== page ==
Wednesday, March 14, 2012

JR's Fancy Salad

We had a wonderful lunch with friends the other day.

We had gone to pick up a load of hay, and they fed us a home-grown, home-made lunch. Boy, did we feel special! I like to visit other farming operations, we always learn something. But, when you get lunch, too…wooowee!

JR made this beautiful salad that looked worthy of a fancy restaurant. It was SO pretty and spring-like that I just wanted to gaze upon it for a while. (a short while….I was hungry) However, I cannot seem to remember that we have gone “high-tech” and that I always have a camera whenever I have my phone, so I didn’t photograph it.

That is my re-creation of said salad. It is made of Claytonia, red onion, a boiled egg and sunflower seeds. The original salad was far prettier, but you get the idea.

This led me to think of Claytonia, which may just be my favorite winter green.

The first time I ever heard anyone mention Claytonia was back when we first started doing the Market. There was this vendor at the Market who referred to herself as “the crazy lettuce lady”. She grew the most gorgeous lettuce mix and for the first couple of Markets, she had this pretty little green that she added to the mix. It had heart-shaped leaves and pretty little white flowers. I was intrigued. Why, that is Claytonia….miners’ lettuce…and you HAVE to try it!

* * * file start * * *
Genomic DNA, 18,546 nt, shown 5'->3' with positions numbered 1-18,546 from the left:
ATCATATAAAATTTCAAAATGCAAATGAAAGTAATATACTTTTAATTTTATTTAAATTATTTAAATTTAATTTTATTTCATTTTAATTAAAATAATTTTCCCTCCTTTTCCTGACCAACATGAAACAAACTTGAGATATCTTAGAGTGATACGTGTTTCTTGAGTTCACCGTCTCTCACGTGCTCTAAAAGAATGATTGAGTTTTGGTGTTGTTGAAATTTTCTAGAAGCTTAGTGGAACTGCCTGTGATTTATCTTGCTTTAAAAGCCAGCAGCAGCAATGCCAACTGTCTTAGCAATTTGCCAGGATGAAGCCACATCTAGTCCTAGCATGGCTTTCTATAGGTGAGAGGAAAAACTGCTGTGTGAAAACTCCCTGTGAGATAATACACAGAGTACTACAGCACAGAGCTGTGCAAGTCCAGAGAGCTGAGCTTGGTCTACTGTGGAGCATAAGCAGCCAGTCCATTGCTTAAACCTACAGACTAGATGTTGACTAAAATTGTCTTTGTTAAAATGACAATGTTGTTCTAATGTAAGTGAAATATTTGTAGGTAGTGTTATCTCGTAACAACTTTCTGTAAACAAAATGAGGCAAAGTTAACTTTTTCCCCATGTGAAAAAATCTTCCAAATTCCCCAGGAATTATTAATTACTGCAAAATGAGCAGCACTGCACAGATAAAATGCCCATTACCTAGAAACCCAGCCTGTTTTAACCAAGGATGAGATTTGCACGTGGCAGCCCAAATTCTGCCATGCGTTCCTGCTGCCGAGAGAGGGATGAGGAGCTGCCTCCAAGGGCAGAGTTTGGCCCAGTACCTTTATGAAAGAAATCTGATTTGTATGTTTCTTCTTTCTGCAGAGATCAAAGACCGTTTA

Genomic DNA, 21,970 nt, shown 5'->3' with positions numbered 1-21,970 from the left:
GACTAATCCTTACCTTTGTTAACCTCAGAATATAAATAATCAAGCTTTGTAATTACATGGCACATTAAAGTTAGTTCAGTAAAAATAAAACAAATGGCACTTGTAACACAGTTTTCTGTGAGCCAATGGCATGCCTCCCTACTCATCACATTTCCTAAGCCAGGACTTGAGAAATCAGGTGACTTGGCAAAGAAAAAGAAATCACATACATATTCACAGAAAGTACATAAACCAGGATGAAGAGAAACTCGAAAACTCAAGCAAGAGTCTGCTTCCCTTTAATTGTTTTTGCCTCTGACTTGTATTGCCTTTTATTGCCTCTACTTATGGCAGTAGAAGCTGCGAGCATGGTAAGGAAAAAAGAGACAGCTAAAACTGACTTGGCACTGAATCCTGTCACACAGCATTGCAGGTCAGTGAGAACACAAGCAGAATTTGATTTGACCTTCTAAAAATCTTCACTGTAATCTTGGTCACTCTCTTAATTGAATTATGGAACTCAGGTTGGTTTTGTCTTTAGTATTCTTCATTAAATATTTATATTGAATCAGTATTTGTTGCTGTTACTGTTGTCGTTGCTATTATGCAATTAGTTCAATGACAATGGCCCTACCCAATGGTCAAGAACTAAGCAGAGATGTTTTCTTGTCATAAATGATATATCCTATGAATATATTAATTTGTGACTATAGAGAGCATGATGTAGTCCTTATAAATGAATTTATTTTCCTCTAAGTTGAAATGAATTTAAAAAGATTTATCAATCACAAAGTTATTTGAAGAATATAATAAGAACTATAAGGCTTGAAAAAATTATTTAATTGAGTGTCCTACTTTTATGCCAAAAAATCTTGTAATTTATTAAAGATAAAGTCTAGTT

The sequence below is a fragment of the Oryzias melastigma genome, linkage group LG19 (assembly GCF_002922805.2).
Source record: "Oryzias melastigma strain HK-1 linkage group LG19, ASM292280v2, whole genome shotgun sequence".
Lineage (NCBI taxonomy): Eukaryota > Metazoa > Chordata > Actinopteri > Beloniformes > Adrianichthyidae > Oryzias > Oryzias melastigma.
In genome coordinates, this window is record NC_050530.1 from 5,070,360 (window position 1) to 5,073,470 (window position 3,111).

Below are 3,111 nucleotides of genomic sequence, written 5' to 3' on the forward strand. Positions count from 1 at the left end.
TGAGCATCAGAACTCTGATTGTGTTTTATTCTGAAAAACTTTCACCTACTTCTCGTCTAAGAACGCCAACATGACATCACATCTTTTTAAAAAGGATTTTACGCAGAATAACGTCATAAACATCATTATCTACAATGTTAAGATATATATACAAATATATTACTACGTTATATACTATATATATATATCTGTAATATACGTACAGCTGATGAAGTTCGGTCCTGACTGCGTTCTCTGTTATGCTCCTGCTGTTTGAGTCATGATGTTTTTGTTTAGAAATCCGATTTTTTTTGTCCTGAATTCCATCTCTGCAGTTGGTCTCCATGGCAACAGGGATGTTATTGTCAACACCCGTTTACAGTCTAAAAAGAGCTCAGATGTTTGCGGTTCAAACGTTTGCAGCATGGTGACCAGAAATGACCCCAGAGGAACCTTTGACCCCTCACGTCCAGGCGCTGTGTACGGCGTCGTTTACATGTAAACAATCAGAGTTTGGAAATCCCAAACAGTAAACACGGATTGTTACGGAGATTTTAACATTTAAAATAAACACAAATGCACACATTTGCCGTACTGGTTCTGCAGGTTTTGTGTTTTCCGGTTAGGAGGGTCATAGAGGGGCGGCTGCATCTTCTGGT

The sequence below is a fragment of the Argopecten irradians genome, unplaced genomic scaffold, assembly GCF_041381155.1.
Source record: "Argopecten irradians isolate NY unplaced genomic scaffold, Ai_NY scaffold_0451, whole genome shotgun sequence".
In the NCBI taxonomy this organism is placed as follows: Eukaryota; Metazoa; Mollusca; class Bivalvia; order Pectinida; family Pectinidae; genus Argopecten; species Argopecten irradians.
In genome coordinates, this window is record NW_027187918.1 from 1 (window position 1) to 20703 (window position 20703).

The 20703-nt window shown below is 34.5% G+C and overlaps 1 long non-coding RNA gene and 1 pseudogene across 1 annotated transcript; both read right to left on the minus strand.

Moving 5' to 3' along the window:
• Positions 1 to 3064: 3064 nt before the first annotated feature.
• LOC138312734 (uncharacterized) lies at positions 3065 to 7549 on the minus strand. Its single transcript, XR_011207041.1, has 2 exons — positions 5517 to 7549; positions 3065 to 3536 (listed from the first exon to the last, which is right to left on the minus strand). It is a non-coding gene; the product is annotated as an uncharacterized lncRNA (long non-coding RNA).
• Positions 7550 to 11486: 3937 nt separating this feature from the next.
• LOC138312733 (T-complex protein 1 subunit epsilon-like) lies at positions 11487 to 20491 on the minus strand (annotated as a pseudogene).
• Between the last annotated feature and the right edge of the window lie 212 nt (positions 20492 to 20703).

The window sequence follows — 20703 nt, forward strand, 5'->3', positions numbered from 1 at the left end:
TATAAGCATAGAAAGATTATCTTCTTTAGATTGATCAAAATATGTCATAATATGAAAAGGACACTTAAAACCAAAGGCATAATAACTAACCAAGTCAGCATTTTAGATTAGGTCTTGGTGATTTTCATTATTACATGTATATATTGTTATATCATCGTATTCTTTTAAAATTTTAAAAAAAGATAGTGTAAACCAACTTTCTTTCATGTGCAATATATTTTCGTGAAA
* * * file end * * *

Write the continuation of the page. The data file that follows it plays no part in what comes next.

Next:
Claytonia perfoliata, or miners’ lettuce, is a lowly weed from the West Coast, more specifically the mountains of California. The story goes that the ‘49ers (the miners, NOT the football team) found that if they ate it during the winters, it provided a great deal of Vitamin C and scurvy was no longer a problem. There are 26 related plants in the family, all sharing some similarities. It is most often eaten raw, although cooked it is said to taste like spinach.

Claytonia has a delicate crunch, a sweet taste (not unlike an apple) and a whole host of nutrients. It grows fairly easily, overwinters fabulously, and re-seeds itself (sometimes…and not always where we want it). The only down-side to this crop is that it does NOT, not even a little, like hot weather. A few warm days and it will bolt. That’s when the pretty white flowers become evident. This is fine for a short while, but when the nights are warm, the pretty little flowers extend into long seed pods and it’s time to move to the summer, heat tolerant greens in the hoophouse.

So, Bon Appetit!

…and friends, we owe y'all a lunch.

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